Why woodpeckers don't get headaches (and other Ig Nobel Prize winners)

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The Independent Online

A scientist who studied the anatomy of the woodpecker's skull to find out why it does not suffer from headaches after banging its head against a tree trunk 12,000 times a day has won an alternative Nobel prize.

Ivan Schwab, of the University of California, Davis, has joined the pantheon of scientists whose research has been deemed quirky enough to win an "Ig Nobel" - an alternative to the genuine Nobel prizes.

Dr Schwab's study, published earlier this year in the British Journal of Ophthalmology, pointed out that woodpeckers hammer a hard surface up to 20 times a second at 1,200-times the force of gravity without suffering concussion, detached retinas or any of the other symptoms of "shaken-baby syndrome".

"For us, life's headaches are common enough, but what if you spent your life battering your head against a wall?" he asked. For his efforts, Dr Schwab was night fêted at the Ig Nobel awards ceremony at Harvard University in Boston, Massachusetts, where he received the coveted prize in ornithology.

Meanwhile, a British inventor who developed an audio device that can be heard by teenagers but not by adults over the age of 30 won the Ig Nobel "peace" prize for his contribution to the inter-generation divide.

The device emits high-frequency sounds that cannot normally be heard by adults but are easily discernible to teenagers.

It could either be used by late-night shopping centres to annoy adolescents who linger for too long or as a special ring-tone so that teachers cannot hear mobile phones sneaked into class by students.

Howard Stapleford, managing director of Compound Security Systems in Merthyr Tydfil, was chosen along with the other Ig Nobel Prize winners for carrying out research that "makes people laugh and then makes them think". Mr Stapleford said that he had designed the device originally as a security aid for shops and other premises plagued by teenagers but later on thought that he could use the same technology to help teenagers who wanted to take their mobile phones into the classroom.

"I think it was the combination of uses that made the organisers of the awards smile. The device can be turned on when shopkeepers are being troubled by gangs of teenagers," Mr Stapleforth said. "Alternatively, the high-frequency sound can be incorporated into a mobile phone ring tone so that it is difficult for people over the age of 30 to hear it," he said.

The winner of the Ig Nobel prize in medicine was Francis Fesmire, of University Hospital in Florida, for a study that showed that intractable hiccups can be terminated by "digital rectal massage".

"Initially, gagging and tongue pulling manoeuvres were attempted with no change in symptomatology," Dr Fesmire wrote in a study published in the Annals of Emergency Medicine. "Digital rectal massage was then attempted using a slow circumferential motion. The frequency of hiccups immediately began to slow, with a termination of all hiccups within 30 seconds," the valiant scientist found.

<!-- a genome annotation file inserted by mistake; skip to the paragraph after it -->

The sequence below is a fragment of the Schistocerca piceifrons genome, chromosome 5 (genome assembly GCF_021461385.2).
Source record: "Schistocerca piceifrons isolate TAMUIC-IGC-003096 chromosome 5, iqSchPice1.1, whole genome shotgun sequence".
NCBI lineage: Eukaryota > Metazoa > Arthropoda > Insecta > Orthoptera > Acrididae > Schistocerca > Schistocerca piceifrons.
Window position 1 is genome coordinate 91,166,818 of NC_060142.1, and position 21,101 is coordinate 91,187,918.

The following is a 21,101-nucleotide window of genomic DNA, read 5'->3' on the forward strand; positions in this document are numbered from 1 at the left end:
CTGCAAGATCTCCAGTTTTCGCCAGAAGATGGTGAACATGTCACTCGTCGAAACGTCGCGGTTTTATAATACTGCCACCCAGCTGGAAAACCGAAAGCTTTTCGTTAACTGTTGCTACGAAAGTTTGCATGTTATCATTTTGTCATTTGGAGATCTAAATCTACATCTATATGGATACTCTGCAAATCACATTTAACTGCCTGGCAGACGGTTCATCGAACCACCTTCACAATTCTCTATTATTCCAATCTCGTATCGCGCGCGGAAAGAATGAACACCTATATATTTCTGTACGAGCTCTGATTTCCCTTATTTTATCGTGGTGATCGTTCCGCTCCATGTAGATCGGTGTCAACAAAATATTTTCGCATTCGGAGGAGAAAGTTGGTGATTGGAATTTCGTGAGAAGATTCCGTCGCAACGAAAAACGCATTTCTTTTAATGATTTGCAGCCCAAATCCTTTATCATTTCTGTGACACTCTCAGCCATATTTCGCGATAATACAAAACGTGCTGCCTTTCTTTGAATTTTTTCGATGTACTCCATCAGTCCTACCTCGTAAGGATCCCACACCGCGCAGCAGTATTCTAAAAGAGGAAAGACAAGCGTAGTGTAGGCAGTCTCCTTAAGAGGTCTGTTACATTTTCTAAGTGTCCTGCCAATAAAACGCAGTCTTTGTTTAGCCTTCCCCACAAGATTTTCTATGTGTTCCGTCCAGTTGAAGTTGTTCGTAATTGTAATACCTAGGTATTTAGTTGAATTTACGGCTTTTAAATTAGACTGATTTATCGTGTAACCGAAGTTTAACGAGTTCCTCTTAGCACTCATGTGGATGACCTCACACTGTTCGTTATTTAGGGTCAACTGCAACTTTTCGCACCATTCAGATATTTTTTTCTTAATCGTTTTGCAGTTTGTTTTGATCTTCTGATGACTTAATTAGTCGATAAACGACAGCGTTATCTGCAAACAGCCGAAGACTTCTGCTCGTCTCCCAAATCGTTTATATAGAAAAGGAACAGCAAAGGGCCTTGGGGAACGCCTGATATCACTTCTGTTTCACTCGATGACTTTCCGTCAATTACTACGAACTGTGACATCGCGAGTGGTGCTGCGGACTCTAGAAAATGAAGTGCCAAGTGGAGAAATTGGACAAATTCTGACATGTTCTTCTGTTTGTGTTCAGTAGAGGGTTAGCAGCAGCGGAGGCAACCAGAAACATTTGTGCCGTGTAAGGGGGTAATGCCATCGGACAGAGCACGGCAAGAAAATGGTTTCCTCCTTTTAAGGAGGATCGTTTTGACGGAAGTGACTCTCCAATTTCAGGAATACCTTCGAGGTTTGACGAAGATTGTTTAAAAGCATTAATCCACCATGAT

The chemistry prize was awarded to a team of Spanish scientists who investigated the velocity of ultrasonic sound in cheddar cheese and the biology prize went to a team of researchers who found that female mosquitoes were equally attracted to the smells of limburger cheese and human feet.

The physics prize was won by a team who studied "fragmentation in rods by cascading cracks", which can account for why bending dry spaghetti always causes it to break into more than just two pieces.

The Ig Nobel literature prize was given to a study entitled: "Consequences of Erudite Vernacular Utilised Irrespective of Necessity: Problems with Using Long Words Needlessly."

Previous Ig Nobel 'triumphs'

2005

Victor Benno Meyer-Rochow and József Gál won the fluid dynamics prize for calculating the pressure that builds inside a penguin, as detailed in their report: Pressures Produced When Penguins Poo - Calculations on Avian Defecation.

2004

Steven Stack and James Gundlach won the medicine prize for their study on the effect of country music on suicide.

An analysis of US radio playlists revealed that as the amount of country music played went up, so did the white suicide rate.

2003

Eleanor Maguire and her team at University College London won the medicine prize for a paper on taxi drivers' brains that showed they were better than average. Dr Maguire conducted brain scans, and found that the part of the brain thought to hold memories, the hippocampus, was larger in cabbies than in other people.

2002

Indian academics K P Sreekumar and the late G Nirmalan, of Kerala Agricultural University, India, won the mathematics prize for their analytical report: Estimation of the Total Surface Area in Indian Elephants.

2001

Joel Slemrod, of the University of Michigan Business School, and Wojciech Kopczuk, of the University of British Columbia, won the economics prize for finding that people would find a way to postpone death to qualify for low inheritance tax.

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